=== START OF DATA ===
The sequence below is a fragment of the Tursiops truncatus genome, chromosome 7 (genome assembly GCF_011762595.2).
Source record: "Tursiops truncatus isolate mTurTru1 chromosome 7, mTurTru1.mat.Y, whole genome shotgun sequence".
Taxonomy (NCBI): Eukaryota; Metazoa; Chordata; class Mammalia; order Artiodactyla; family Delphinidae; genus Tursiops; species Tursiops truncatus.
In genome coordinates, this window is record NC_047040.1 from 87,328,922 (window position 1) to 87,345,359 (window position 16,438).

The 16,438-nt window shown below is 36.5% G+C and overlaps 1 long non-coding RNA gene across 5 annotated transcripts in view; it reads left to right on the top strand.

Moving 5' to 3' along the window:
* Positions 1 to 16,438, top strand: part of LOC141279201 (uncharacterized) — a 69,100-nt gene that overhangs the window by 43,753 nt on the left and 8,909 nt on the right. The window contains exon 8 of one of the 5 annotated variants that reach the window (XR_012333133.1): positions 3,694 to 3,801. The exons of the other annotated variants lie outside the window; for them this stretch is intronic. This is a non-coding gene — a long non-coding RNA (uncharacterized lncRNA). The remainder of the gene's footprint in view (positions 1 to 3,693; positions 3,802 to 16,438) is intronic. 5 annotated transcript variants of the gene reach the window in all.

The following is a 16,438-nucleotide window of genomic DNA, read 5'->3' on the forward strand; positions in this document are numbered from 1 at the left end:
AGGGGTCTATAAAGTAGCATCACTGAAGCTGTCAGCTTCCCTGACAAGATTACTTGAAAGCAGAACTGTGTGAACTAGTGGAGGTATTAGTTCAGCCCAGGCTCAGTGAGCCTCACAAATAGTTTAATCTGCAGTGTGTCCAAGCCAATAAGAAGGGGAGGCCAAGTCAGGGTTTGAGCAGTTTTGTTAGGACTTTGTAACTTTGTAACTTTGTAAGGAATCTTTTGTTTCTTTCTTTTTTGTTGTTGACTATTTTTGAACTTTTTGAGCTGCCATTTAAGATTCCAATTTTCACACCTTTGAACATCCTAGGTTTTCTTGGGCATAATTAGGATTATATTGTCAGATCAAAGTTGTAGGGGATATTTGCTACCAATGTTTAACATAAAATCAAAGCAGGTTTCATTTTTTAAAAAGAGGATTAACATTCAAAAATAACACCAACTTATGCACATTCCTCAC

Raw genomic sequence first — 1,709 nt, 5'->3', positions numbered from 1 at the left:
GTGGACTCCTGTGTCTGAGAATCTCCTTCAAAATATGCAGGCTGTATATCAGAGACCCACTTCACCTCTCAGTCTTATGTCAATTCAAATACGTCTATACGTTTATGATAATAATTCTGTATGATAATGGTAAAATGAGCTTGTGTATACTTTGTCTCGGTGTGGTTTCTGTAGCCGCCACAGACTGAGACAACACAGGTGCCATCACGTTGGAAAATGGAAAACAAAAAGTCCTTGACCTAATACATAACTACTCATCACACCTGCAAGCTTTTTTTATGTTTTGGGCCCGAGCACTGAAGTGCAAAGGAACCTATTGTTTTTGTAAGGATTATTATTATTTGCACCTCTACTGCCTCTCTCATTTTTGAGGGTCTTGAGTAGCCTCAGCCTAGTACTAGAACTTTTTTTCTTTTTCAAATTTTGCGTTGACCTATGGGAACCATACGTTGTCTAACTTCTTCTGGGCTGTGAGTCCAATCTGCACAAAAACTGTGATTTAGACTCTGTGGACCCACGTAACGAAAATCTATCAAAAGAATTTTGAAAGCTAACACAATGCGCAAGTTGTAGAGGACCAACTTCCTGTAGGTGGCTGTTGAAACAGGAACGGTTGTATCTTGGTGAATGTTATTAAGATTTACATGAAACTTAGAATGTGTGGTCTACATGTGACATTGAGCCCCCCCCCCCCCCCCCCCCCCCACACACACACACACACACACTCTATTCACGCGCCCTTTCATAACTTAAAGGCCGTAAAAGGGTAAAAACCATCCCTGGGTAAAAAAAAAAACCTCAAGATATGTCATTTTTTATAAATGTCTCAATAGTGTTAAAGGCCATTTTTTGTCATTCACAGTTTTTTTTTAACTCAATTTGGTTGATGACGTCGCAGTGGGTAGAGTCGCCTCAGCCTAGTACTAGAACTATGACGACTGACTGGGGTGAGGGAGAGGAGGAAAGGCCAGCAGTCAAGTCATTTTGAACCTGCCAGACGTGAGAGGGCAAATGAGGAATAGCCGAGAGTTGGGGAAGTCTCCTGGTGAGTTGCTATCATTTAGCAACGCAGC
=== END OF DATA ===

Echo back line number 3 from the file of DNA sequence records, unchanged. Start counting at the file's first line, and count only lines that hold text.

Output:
Taxonomy (NCBI): Eukaryota; Metazoa; Chordata; class Mammalia; order Artiodactyla; family Delphinidae; genus Tursiops; species Tursiops truncatus.